40–49 0.76 (0.56–1.02) 0.07 0.77 (0.57–1.04) 0.09 0.79 (0.57–1.08) 0.14 0.60

    50–59 0.65 (0.49–0.87) 0.01 0.58 (0.43–0.78) <0.001 0.80 (0.58–1.11) 0.18 <0.01

    60–69 0.48 (0.35–0.66) <0.001 0.37 (0.26–0.53) <0.001 0.67 (0.47–0.97) <0.05 <0.001

Education level

    Less than secondary (ref)

    Secondary 0.99 (0.94–1.05) 0.81 0.93 (0.86–1.02) 0.11 1.10 (1.01–1.20) <0.05 <0.01

    Post-secondary 0.91 (0.84–0.99) <0.05 0.87 (0.77–0.98) <0.05 0.92 (0.83–1.03) 0.16 0.54

Marital status

    Single/Never married (ref)

    Married/Common in law 1.11 (1.04–1.18) <0.01 1.05 (0.98–1.14) 0.16 1.09 (0.96–1.24) 0.19 <0.01

    Widow/Separated/Divorced 0.99 (0.89–1.09) 0.79 1.03 (0.93–1.15) 0.57 0.93 (0.75–1.16) 0.54 0.59

Work status

    Paid (ref)

    Unpaid 1.14 (1.08–1.21) <0.001 1.08 (1.01–1.17) <0.05 1.28 (1.12–1.47) <0.001 0.23

    Unemployed 0.84 (0.79–0.90) <0.001 0.87 (0.79–0.95) <0.01 0.78 (0.68–0.89) <0.001 0.60

Household size

    1 (ref)

    2 0.93 (0.86–0.99) <0.05 0.88 (0.81–0.96) <0.01 0.99 (0.89–1.11) 0.97 0.79

    3 0.96 (0.88–1.05) 0.36 0.96 (0.87–1.07) 0.47 0.95 (0.84–1.09) 0.49 0.29

    4 0.99 (0.90–1.09) 0.92 0.99 (0.88–1.13) 0.98 0.98 (0.84–1.15) 0.83 0.93

    ≥5 1.30 (1.19–1.43) <0.001 1.39 (1.24–1.56) <0.001 1.18 (1.05–1.34) <0.01 <0.05

Note: OR (Odds Ratio); CI (Confidence Interval); STEPS-HEART index (4 or 5: Better CVH vs. <4: Poorer CVH).

Association of gender-related factors with CVH by country

Table 3 demonstrates the country specific CVH of the respondents. Females showed poorer CVH in all countries except in Gambia, where the association was in reverse (OR = 1.07, 95% CI: 0.97–1.19); however, the finding is not statistically significant. CVH decreased with increasing age in all five countries (p for trend < 0.001). Respondents with post-secondary education as compared to less than secondary education in Gambia showed significantly poorer CVH (OR = 0.67, 95% CI: 0.53–0.83). Respondents who were married or common in law had better CVH compared to single or never married individuals, mainly in Gambia (OR = 1.12, 95% CI: 0.97–1.28) and Mali (OR = 1.19, 95% CI: 0.99–1.43). Unpaid respondents compared to their paid counterparts had better CVH except in Guinea, where unpaid respondents had poorer CVH (OR = 0.91, 95% CI: 0.72–1.15). CVH seemed to be better with increasing number of household members in all countries (p for trend < 0.001). There was no evidence of heterogeneity in the associations between sexes (pinteraction > 0.05), except for age and education level in Gambia.

Table 3

Multiple imputation logistic regression model for assessing association of gender-related variables with cardiovascular health, by country.



Sex (Female) 0.73 (0.66–0.80) <0.001 1.07 (0.97–1.19) 0.15 0.98 (0.88–1.09) 0.67 0.99 (0.89–1.11) 0.94 1.00 (0.93–1.09) 0.93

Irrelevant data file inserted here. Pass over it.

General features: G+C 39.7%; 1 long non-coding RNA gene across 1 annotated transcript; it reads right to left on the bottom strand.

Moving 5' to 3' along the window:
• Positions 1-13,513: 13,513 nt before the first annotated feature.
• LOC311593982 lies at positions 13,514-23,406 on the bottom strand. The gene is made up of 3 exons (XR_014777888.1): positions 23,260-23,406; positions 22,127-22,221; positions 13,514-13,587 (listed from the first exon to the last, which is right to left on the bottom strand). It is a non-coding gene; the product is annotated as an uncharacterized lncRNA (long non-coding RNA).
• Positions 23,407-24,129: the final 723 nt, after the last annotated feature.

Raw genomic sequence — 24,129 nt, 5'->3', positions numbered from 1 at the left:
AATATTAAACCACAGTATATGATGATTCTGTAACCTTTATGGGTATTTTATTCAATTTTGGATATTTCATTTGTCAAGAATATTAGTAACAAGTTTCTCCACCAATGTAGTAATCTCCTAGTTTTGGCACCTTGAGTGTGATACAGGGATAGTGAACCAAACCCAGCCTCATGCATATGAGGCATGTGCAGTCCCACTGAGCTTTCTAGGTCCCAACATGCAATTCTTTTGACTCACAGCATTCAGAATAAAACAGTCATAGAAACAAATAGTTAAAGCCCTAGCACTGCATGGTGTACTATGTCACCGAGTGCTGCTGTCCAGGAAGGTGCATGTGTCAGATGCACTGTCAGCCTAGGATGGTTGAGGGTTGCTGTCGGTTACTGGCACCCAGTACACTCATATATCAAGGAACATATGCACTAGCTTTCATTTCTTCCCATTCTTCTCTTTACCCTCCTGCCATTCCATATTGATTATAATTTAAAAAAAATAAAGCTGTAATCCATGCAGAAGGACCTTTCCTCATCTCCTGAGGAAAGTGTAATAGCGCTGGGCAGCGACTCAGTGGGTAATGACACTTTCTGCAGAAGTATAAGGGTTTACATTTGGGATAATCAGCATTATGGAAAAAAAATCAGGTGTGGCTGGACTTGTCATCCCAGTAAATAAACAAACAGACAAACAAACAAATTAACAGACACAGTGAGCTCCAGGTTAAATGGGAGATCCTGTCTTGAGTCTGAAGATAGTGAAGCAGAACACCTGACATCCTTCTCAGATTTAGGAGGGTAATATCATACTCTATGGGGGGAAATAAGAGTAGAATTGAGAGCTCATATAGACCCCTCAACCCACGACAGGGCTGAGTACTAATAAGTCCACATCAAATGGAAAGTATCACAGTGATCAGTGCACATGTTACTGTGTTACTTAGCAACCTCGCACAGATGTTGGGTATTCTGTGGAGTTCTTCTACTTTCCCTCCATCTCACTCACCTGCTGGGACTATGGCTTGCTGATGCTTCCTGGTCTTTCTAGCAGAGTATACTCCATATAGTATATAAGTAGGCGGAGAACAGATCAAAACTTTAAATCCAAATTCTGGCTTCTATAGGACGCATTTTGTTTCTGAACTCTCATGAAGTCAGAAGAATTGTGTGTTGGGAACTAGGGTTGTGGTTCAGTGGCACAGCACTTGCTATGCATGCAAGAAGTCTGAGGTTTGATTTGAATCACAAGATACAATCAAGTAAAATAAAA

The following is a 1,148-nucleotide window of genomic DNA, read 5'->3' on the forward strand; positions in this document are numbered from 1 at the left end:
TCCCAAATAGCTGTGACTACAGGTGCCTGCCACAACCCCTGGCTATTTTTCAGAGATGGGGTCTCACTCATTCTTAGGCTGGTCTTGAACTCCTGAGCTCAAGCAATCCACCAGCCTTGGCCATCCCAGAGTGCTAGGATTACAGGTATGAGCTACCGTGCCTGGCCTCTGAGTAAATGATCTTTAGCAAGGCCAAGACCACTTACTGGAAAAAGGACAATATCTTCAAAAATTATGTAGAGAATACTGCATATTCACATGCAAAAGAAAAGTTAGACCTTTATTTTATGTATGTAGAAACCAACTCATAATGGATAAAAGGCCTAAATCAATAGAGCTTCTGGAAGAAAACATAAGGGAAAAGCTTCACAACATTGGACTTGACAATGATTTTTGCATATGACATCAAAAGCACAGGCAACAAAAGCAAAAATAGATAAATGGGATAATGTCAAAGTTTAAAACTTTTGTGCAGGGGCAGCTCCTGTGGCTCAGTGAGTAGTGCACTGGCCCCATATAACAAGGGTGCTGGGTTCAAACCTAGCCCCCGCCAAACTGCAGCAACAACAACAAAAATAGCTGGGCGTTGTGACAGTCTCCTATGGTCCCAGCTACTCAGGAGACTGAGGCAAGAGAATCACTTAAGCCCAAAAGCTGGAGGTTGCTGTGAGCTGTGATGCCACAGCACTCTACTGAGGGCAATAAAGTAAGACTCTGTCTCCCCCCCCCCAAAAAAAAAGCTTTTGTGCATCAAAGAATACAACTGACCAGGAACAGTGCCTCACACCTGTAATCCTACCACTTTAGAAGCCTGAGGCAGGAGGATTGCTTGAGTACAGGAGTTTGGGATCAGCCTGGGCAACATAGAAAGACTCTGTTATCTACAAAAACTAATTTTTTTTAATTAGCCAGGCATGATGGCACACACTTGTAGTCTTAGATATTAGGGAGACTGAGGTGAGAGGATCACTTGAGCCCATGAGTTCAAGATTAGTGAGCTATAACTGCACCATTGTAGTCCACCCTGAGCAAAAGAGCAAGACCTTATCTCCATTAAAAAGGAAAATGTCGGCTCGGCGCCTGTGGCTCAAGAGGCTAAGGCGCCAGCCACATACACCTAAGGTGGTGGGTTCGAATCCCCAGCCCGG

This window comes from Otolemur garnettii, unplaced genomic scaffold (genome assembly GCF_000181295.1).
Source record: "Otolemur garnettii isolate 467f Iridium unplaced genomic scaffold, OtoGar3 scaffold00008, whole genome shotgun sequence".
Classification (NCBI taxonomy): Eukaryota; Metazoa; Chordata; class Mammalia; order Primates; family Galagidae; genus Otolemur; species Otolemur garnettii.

<20 NA NA 2.76 (1.87–4.06) <0.001 1.57 (0.17–14.18) 0.69 1.34 (0.15–11.52) 0.79

    20–29 (ref)

    30–39 1.28 (1.09–1.49) <0.01 1.38 (1.19–1.59) <0.001 1.04 (0.82–1.32) 0.76 1.18 (0.72–1.95) 0.51 1.14 (0.72–1.81) 0.57

    40–49 0.90 (0.76–1.06) 0.21 0.88 (0.74–1.03) 0.11 0.61 (0.48–0.77) <0.001 0.83 (0.51–1.36) 0.47 0.97 (0.61–1.55) 0.91

    50–59 0.87 (0.72–1.04) 0.12 0.77 (0.63–0.93) <0.01 0.72 (0.55–0.94) <0.05 0.68 (0.41–1.13) 0.14 0.59 (0.37–0.95) <0.05

    60–69 0.56 (0.41–0.75) <0.001 0.59 (0.42–0.82) <0.01 0.50 (0.34–0.73) <0.001 0.51 (0.28–0.91) <0.05 0.57 (0.34–0.98) <0.05

Education level

    Less than secondary (ref)

    Secondary 0.89 (0.79–1.01) 0.07 1.16 (0.99–1.37) 0.06 0.96 (0.69–1.35) 0.82 0.89 (0.73–1.08) 0.24 0.99 (0.89–1.11) 0.90

    Post-secondary 1.07 (0.89–1.29) 0.46 0.67 (0.53–0.83) <0.001 0.84 (0.45–1.57) 0.59 1.08 (0.84–1.39) 0.54 1.03 (0.90–1.17) 0.66

Marital status

    Single/Never married (ref)

    Married/Common in law 0.99 (0.89–1.13) 0.93 1.12 (0.97–1.28) 0.11 1.19 (0.99–1.43) 0.06 0.99 (0.84–1.19) 0.98 0.95 (0.82–1.11) 0.53

    Widow/Separate/Divorce 0.95 (0.79–1.13) 0.56 0.89 (0.70–1.12) 0.32 0.88 (0.63–1.22) 0.42 0.75 (0.56–1.01) 0.06 0.91 (0.72–1.15) 0.44

Work status

    Paid (ref)

    Unpaid 1.03 (0.79–1.34) 0.85 1.19 (1.02–1.39) <0.05 1.19 (0.97–1.48) 0.09 0.91 (0.72–1.15) 0.44 1.14 (1.01–1.29) <0.05

    Unemployed 0.98 (0.77–1.23) 0.84 0.80 (0.63–1.03) 0.07 0.87 (0.71–1.07) 0.19 1.11 (0.76–1.61) 0.58 0.99 (0.89–1.11) 0.92

Household size

    1 (ref)

    2 0.93 (0.81–1.08) 0.35 1.03 (0.90–1.17) 0.66 0.97 (0.72–1.31) 0.86 0.99 (0.81–1.21) 0.94 0.95 (0.82–1.09) 0.44

    3 0.93 (0.78–1.09) 0.36 1.02 (0.89–1.16) 0.80 0.92 (0.66–1.29) 0.64 1.02 (0.82–1.27) 0.85 1.02 (0.86–1.21) 0.81